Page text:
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UA 47/92 - The Republic of Yemen: flogging and amputations / legal concern: new Penal Code / Code of Criminal Procedure

, N° d'index: MDE 31/001/1992

EXTERNAL (for general distribution) AI Index: MDE 31/01/92
Distr: UA/SC
UA 47/92 Flogging and Amputations/Legal Concern 13 February 1992
THE REPUBLIC OF YEMEN: New Penal Code/Code of Criminal Procedure
Amnesty International has recently learned that the Presidential Council of
the Republic of Yemen intends to issue a new Penal Code and Code of Criminal
Procedure by decree, sometime during the holy month of Ramadan, beginning on
5 March 1992. Amnesty International is gravely concerned that the new Penal
Code will provide for flogging and amputations to be imposed as penalties for
some offenses.
BACKGROUND INFORMATION:
The Republic of Yemen was forged out of the union between the People's Democratic
Republic of Yemen (PDRY) and the Yemen Arab Republic (YAR) on 22 May 1990.
At the time of unification, the parliaments of the former PDRY and YAR merged,
a new Constitution was approved and a Presidential Council was set up to oversee
the executive functions of the state during a 30-month transitional period,
which ends in November 1992. The Unity Agreement stipulated that during this
period the legal systems of the former YAR and PDRY would remain separate until
a common Penal Code and Code of Criminal Procedure are promulgated. Amputations
had previously been carried out in the YAR where Shari'a (Islamic Law) was
in force and amputation was one of the punishments for theft. In the former
PDRY, amputations and flogging were banned. The Constitution of the new Republic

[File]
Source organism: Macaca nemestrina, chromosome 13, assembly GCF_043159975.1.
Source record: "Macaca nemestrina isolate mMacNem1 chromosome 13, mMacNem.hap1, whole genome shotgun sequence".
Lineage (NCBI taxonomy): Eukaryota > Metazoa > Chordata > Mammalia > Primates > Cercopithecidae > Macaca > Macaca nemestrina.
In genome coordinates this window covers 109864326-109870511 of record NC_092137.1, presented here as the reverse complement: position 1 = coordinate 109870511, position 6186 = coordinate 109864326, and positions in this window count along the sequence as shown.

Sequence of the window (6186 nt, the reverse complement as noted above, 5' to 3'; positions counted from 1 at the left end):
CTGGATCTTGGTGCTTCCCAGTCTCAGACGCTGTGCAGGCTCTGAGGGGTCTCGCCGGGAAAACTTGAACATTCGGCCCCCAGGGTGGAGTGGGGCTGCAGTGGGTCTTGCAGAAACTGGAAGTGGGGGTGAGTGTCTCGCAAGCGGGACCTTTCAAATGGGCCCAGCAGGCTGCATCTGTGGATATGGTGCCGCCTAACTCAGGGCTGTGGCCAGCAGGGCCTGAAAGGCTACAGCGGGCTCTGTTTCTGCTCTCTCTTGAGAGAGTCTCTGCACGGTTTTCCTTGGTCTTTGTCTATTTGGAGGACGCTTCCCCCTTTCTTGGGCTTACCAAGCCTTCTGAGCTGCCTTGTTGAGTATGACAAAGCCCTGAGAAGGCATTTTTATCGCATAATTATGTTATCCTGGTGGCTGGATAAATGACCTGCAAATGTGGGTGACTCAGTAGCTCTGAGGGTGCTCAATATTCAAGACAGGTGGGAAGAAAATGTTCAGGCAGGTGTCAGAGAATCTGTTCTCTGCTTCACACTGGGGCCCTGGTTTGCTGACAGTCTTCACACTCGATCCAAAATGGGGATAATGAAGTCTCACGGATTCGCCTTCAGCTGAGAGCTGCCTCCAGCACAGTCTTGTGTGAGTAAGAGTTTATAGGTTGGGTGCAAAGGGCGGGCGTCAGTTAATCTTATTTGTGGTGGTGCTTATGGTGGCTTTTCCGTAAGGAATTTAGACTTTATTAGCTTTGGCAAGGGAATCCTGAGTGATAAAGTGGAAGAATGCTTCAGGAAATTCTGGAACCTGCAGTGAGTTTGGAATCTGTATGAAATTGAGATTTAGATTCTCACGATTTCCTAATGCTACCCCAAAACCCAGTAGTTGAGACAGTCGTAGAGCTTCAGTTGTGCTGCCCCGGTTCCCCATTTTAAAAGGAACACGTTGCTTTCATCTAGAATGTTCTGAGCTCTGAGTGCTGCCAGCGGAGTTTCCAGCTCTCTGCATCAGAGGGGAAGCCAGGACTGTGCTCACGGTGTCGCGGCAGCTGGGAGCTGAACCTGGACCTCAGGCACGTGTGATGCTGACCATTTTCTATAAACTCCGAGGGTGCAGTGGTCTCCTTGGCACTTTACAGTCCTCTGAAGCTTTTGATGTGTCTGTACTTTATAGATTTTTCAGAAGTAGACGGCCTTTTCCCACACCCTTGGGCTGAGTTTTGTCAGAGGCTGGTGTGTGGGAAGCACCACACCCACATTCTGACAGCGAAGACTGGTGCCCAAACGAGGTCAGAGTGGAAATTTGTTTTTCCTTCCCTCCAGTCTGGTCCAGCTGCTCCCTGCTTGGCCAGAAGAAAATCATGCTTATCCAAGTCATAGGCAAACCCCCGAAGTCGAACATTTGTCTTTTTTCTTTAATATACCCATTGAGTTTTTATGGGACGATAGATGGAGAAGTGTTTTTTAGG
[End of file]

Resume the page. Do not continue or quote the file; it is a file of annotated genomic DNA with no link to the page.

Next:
of Yemen guarantees civil and political rights and Article 33 prohibits the
use of "inhuman methods" of punishment or the promulgation of laws allowing
such practices. The agreement on a common Penal Code for the Republic of Yemen
has been an obstacle to the merger of the legal systems of the former republics.
Amnesty International considers flogging and amputation to be cruel, inhuman
and degrading punishments which, as such, are prohibited internationally by
the United Nation's Convention against Torture or Other Cruel, Inhuman and
Degrading Treatment or Punishment, and by the Universal Declaration of Human
Rights and the International Covenant on Civil and Political Rights. In 1990,
in accordance with the Unity Agreement, the Republic of Yemen became a State
Party to the International Covenant on Civil and Political Rights. In November
1991 Yemen also became a State Party to the UN Convention against Torture,
without making any reservations to that treaty.
RECOMMENDED ACTION: Please send telegrams/telexes/faxes/express and airmail
letters:
- expressing concern at reports that the new Penal Code of the Republic of
Yemen, scheduled to be promulgated soon, includes the judicial punishments
of amputations and flogging;
- stating that the use of these punishments contravenes the spirit of the
Convention Against Torture, to which Yemen is a State Party, and to Article
33 of the Republic of Yemen's own constitution;
- urging that the Penal Code should not provide for these punishments to be
imposed or carried out.
Page 2 of UA 47/92
APPEALS TO:
His Excellency General 'Ali 'Abdullah Saleh
Chairman of the Presidential Council
San'a
The Republic of Yemen
Telegrams: President 'Ali 'Abdullah Saleh, San'a
Republic of Yemen
Faxes: + 967 1 262 017
Telexes: 2422 RIASAH YE
Salutation: Your Excellency
COPIES TO: diplomatic representatives of the Republic of Yemen in your country.
PLEASE SEND APPEALS IMMEDIATELY. Check with the International Secretariat,
or your section office, if sending appeals after 3 April 1992.

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